Another well recognize instance is the white wing mutation as found in Archangel breed. White wing is only expressed in the presence of the ash-red mutation and it will not show on wild-type, brown and recessive red. Notice that we are now talking about “white wing” mutation that we normally see in ash-red phenotype. The “white sides” that we normally see in recessive red is a different gene than “white wings”. Both genes produce similar phenotypes where a self red bird presents itself with the white wing shields. The only difference is that white sides only shows up in recessive red, and the white wing only shows up in ash-red. It is important to notice that these genes only present themselves in red plumage and not with brown or black. Although a lot more testing is needed, our current understanding suggest that white wing acts like a sex-linked trait. Just like the “white side”, wild-type is also epistatic to the “white wing”.

There are many known examples of wild-type being epistatic to mutations in both animals, birds, and plants. These types of mutations are not particularly uncommon in species that have been long bred for particular "fancy" phenotypes. Such mutations have a scientific name. They are called supplementary mutations. The word supplementary packs a lot of meaning in a single word. The first thing the word tells you is that wild-type is epistatic to the mutation under discussion. The mutant does not show on an otherwise wild-type individual even if the mutation is homozygous. The second thing the word supplementary tells you is that there exists a known mutation that will allow the supplementary mutant to show phenotypically. It may even show when the supplementary mutant is heterozygous. So both white sides on recessive red and white wing on ash-red are properly called supplementary mutants. There is no question that supplementary genes exist in pigeons beyond the two listed examples based on unpublished studies carried out by Dr. Cryberg (private communication).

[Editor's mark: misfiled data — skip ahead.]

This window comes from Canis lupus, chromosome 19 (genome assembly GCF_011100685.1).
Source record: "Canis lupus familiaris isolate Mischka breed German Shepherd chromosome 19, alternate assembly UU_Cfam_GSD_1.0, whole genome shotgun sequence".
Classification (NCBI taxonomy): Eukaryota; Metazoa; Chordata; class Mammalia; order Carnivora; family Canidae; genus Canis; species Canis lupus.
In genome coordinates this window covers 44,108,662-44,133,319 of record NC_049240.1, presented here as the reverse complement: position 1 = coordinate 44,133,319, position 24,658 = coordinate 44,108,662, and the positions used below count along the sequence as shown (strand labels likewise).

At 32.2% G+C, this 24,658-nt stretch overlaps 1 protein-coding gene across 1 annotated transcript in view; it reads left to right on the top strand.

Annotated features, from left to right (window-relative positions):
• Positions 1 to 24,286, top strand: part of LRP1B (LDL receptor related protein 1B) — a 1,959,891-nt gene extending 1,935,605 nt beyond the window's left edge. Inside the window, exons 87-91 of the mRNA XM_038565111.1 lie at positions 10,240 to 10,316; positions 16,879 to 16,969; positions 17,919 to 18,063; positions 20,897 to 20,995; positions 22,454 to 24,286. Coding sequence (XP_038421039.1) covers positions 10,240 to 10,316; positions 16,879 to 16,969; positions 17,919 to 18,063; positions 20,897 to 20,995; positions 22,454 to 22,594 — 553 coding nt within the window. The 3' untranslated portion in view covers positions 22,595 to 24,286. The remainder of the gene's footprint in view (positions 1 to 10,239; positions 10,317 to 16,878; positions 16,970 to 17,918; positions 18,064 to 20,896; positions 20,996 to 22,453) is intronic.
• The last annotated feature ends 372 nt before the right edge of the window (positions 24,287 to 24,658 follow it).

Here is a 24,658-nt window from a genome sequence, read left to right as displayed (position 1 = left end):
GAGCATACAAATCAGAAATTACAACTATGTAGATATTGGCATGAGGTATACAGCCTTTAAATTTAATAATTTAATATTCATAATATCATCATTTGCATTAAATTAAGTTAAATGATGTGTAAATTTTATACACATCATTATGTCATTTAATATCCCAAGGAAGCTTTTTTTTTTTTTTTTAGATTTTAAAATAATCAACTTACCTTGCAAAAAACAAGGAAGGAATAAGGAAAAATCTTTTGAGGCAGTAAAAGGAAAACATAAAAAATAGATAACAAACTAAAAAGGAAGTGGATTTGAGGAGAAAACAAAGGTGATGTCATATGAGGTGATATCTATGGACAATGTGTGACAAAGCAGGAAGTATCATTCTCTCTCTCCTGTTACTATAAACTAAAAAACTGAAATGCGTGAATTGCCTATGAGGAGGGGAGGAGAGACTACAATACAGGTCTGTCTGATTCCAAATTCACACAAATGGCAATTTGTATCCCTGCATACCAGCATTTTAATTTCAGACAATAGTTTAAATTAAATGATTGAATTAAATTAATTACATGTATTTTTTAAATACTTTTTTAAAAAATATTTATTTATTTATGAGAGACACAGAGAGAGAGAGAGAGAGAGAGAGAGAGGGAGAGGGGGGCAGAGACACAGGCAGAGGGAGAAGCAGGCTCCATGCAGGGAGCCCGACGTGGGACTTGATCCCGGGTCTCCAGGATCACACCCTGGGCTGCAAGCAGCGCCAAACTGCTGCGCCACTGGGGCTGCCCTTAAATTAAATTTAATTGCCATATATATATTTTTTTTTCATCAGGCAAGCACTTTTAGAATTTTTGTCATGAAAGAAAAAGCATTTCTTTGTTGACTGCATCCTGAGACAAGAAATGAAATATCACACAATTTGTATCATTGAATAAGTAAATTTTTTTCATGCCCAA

So, we have two different supplementary mutants (white side and white wing) that both produce white wing shields. But the one that works on ash red does not work on recessive red. And the one that works on recessive red does not work on ash red. When describing such mutations the short way to explain the behavior would be to say that white sides is a supplementary mutant that is codominant to homozygous recessive red. Note - this is the only case in genetics where it is proper to rate dominance, codominance or recessiveness versus something other than either wild-type or another allele of the mutant. There is also another way to express this type of inheritance. We could say that wild-type is epistatic to the white sides mutant but that this mutant expresses as a codominant in the presence of homozygous recessive red.

Pleiotropy